Growing Broad Beans

Broad beans are easy to grow and provide an early summer harvest in the edible garden.

We are growing a crimson flowered variety that looks great in an ornamental kitchen garden or in containers.


Crimson flowered broad beans

The end of February or beginning of March is a good time to sow broad beans.

They can be sown directly into the ground, but will need the protection of a cloche early in the season.

Alternatively they can be sown into deep pots in a polytunnel, greenhouse or cold frame and planted into the garden in April or early May.


Broad bean and pea seedlings

Sow the seeds 5 cm deep and 23 cm apart.

Mice and birds like the seeds and young shoots so try to discourage them with nets.

Broad bean plants have a tendency to flop over so it is a good idea to support them with canes and string (see photo).


Broad bean stakes

Nip out the tips of the plants once the pods start to form. This helps to prevent blackfly, a sap sucking aphid. The tips of the plant can be eaten like pea shoots.

Companion planting with the aromatic herb summer savory (Satureja hortensis) is said to discourage blackfly. The flavours go well together as well!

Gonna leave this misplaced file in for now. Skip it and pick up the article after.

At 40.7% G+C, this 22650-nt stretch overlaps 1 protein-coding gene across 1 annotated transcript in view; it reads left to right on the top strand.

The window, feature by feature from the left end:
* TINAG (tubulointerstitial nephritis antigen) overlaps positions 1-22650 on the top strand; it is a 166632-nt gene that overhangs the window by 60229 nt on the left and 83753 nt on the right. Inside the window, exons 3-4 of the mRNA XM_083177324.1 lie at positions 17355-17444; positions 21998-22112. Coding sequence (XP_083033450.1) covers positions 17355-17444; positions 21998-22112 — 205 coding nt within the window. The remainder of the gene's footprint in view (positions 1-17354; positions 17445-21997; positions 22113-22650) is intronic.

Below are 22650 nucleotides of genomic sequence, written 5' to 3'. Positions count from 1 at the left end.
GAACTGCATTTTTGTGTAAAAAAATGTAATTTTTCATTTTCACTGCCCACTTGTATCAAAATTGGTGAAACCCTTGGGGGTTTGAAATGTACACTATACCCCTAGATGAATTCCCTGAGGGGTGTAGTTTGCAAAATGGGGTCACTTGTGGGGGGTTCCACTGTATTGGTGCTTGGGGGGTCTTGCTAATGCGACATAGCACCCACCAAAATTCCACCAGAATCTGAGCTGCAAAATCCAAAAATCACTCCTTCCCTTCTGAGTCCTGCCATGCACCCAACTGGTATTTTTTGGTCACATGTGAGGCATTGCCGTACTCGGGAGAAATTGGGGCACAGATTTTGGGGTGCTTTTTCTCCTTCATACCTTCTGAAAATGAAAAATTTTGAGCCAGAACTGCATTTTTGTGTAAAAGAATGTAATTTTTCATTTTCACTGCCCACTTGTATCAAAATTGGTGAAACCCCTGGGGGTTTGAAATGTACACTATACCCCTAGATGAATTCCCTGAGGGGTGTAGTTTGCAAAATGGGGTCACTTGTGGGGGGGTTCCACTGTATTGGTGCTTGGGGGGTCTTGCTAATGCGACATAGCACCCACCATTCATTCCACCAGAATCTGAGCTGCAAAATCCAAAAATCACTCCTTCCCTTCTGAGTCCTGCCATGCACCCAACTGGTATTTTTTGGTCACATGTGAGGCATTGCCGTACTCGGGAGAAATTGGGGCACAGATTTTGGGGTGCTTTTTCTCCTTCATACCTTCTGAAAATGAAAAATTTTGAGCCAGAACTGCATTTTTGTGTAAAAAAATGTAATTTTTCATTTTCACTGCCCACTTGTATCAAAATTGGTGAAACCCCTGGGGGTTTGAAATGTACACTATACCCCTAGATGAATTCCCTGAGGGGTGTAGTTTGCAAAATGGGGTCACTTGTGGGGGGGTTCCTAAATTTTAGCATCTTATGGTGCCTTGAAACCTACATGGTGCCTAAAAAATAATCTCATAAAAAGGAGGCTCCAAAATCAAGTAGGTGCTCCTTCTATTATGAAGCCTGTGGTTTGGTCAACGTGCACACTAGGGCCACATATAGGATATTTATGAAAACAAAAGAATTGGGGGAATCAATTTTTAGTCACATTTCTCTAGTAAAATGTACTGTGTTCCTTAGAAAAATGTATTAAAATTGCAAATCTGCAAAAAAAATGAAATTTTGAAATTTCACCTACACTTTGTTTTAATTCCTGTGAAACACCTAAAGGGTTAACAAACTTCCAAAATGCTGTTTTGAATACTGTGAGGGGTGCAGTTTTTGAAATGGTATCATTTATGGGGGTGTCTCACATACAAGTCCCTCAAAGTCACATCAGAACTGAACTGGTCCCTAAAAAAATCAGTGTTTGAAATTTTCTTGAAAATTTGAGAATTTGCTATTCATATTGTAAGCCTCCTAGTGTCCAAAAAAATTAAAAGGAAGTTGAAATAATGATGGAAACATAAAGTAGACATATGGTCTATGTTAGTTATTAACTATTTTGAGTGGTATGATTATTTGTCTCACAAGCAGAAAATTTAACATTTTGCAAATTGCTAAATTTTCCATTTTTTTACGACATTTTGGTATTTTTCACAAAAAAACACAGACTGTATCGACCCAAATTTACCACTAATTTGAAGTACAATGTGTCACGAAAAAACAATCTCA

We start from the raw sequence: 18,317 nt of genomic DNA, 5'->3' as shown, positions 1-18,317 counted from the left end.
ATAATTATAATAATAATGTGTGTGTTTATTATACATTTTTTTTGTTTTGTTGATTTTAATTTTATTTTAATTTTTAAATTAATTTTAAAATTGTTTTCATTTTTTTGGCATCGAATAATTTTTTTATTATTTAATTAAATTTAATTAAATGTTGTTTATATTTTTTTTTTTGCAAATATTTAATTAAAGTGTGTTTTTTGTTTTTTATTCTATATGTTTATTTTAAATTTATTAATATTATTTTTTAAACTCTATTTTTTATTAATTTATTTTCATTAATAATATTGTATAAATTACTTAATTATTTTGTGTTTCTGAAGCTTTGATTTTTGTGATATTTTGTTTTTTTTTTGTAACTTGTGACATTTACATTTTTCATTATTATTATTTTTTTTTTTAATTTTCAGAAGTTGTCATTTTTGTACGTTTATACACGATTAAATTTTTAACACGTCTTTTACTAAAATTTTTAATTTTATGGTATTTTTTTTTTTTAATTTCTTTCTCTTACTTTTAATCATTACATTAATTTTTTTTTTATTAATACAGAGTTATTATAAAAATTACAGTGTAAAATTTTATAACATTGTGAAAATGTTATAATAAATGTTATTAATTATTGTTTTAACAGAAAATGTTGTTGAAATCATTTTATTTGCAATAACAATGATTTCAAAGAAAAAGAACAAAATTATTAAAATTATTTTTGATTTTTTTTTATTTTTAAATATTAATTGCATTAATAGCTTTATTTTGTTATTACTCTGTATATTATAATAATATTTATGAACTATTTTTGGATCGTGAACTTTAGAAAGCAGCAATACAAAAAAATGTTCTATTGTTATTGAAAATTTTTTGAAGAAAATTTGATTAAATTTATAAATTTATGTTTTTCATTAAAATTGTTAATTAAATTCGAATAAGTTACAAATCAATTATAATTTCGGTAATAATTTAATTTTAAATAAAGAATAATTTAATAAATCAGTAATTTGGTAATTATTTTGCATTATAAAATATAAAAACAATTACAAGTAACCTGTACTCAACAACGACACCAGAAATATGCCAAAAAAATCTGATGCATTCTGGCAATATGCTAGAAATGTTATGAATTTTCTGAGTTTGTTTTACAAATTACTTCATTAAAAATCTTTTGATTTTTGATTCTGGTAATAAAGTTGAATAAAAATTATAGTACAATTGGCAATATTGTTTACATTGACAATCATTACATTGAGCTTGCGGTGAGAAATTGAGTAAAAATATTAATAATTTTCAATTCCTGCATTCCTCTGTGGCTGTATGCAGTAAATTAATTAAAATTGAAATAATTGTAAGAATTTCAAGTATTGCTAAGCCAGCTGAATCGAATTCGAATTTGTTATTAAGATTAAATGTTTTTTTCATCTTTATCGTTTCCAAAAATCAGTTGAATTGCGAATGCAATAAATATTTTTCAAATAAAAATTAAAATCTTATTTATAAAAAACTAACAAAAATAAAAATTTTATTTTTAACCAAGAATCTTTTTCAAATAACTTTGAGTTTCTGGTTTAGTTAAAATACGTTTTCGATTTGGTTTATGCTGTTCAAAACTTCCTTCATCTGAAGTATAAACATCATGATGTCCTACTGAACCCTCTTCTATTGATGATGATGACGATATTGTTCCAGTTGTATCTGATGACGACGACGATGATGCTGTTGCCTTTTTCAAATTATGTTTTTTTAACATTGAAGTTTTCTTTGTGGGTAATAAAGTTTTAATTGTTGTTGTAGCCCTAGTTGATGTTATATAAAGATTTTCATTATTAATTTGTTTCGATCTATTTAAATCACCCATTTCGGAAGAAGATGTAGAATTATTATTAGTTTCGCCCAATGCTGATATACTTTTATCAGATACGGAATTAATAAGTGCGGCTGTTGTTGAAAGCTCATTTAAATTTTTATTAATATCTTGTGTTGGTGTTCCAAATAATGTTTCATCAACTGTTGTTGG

Last year we had a problem with ‘chocolate spot’ a fungal disease that causes dark splotches on the leaves. It is encouraged by damp, humid conditions. The way to avoid it is to increase the space between plants to allow better airflow and avoid high nitrogen fertilisers (they encourage soft, infection prone growth).

Broad beans are ready to harvest in June and July. Pick the pods whilst they are still small to prevent them becoming tough.

In the kitchen broad beans are very versatile and can be used in risotto, pasta sauce, stews and salads or mashed up to make a delicious hummus-like dip.

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  1. Could we know what the crimson flowered variety is? or does it not matter?